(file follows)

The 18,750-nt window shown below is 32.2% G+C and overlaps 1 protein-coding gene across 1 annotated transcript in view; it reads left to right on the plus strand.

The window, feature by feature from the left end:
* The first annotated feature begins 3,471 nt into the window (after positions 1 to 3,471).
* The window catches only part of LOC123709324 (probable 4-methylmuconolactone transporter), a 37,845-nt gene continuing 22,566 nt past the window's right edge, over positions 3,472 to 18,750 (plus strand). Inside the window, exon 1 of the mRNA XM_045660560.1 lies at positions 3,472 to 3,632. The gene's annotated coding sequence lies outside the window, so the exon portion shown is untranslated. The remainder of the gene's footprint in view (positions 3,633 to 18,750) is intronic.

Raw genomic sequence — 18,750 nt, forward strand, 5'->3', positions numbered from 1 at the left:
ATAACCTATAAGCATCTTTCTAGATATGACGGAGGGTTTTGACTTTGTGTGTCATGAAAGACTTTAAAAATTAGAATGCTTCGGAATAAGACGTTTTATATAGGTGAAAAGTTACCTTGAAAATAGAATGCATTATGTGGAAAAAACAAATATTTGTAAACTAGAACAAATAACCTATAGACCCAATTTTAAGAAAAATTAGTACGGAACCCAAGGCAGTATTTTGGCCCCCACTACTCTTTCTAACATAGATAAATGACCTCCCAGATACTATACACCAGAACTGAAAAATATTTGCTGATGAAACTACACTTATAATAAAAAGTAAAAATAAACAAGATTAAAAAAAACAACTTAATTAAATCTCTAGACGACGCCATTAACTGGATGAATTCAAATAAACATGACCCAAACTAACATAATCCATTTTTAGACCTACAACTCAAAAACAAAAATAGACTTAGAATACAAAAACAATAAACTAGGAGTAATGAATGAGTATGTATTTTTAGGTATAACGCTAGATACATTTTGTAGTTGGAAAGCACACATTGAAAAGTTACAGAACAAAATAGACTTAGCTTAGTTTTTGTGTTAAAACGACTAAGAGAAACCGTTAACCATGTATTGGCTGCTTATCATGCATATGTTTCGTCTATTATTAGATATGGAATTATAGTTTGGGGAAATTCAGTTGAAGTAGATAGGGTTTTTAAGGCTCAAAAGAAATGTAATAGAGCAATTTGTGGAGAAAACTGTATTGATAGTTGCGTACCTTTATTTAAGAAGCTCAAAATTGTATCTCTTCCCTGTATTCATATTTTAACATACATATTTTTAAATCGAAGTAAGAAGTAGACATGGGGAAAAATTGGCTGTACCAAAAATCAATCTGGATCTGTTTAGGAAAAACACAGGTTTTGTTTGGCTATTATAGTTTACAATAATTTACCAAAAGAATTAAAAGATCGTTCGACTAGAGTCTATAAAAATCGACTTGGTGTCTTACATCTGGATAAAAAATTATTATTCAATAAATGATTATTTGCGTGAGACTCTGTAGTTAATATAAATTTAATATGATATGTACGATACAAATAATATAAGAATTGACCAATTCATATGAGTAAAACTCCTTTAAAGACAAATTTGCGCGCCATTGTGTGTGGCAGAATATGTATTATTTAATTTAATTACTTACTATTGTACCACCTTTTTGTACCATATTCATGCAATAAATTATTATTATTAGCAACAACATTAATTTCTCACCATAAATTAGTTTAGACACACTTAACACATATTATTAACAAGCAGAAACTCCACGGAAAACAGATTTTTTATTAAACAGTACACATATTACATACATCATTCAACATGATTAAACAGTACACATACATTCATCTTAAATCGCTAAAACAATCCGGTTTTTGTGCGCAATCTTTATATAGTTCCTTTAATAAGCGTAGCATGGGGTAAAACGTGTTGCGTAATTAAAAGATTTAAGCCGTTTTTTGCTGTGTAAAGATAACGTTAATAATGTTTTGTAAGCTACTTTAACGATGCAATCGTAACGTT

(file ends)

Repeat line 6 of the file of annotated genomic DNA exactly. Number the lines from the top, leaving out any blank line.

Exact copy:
ATAACCTATAAGCATCTTTCTAGATATGACGGAGGGTTTTGACTTTGTGTGTCATGAAAGACTTTAAAAATTAGAATGCTTCGGAATAAGACGTTTTATATAGGTGAAAAGTTACCTTGAAAATAGAATGCATTATGTGGAAAAAACAAATATTTGTAAACTAGAACAAATAACCTATAGACCCAATTTTAAGAAAAATTAGTACGGAACCCAAGGCAGTATTTTGGCCCCCACTACTCTTTCTAACATAGATAAATGACCTCCCAGATACTATACACCAGAACTGAAAAATATTTGCTGATGAAACTACACTTATAATAAAAAGTAAAAATAAACAAGATTAAAAAAAACAACTTAATTAAATCTCTAGACGACGCCATTAACTGGATGAATTCAAATAAACATGACCCAAACTAACATAATCCATTTTTAGACCTACAACTCAAAAACAAAAATAGACTTAGAATACAAAAACAATAAACTAGGAGTAATGAATGAGTATGTATTTTTAGGTATAACGCTAGATACATTTTGTAGTTGGAAAGCACACATTGAAAAGTTACAGAACAAAATAGACTTAGCTTAGTTTTTGTGTTAAAACGACTAAGAGAAACCGTTAACCATGTATTGGCTGCTTATCATGCATATGTTTCGTCTATTATTAGATATGGAATTATAGTTTGGGGAAATTCAGTTGAAGTAGATAGGGTTTTTAAGGCTCAAAAGAAATGTAATAGAGCAATTTGTGGAGAAAACTGTATTGATAGTTGCGTACCTTTATTTAAGAAGCTCAAAATTGTATCTCTTCCCTGTATTCATATTTTAACATACATATTTTTAAATCGAAGTAAGAAGTAGACATGGGGAAAAATTGGCTGTACCAAAAATCAATCTGGATCTGTTTAGGAAAAACACAGGTTTTGTTTGGCTATTATAGTTTACAATAATTTACCAAAAGAATTAAAAGATCGTTCGACTAGAGTCTATAAAAATCGACTTGGTGTCTTACATCTGGATAAAAAATTATTATTCAATAAATGATTATTTGCGTGAGACTCTGTAGTTAATATAAATTTAATATGATATGTACGATACAAATAATATAAGAATTGACCAATTCATATGAGTAAAACTCCTTTAAAGACAAATTTGCGCGCCATTGTGTGTGGCAGAATATGTATTATTTAATTTAATTACTTACTATTGTACCACCTTTTTGTACCATATTCATGCAATAAATTATTATTATTAGCAACAACATTAATTTCTCACCATAAATTAGTTTAGACACACTTAACACATATTATTAACAAGCAGAAACTCCACGGAAAACAGATTTTTTATTAAACAGTACACATATTACATACATCATTCAACATGATTAAACAGTACACATACATTCATCTTAAATCGCTAAAACAATCCGGTTTTTGTGCGCAATCTTTATATAGTTCCTTTAATAAGCGTAGCATGGGGTAAAACGTGTTGCGTAATTAAAAGATTTAAGCCGTTTTTTGCTGTGTAAAGATAACGTTAATAATGTTTTGTAAGCTACTTTAACGATGCAATCGTAACGTT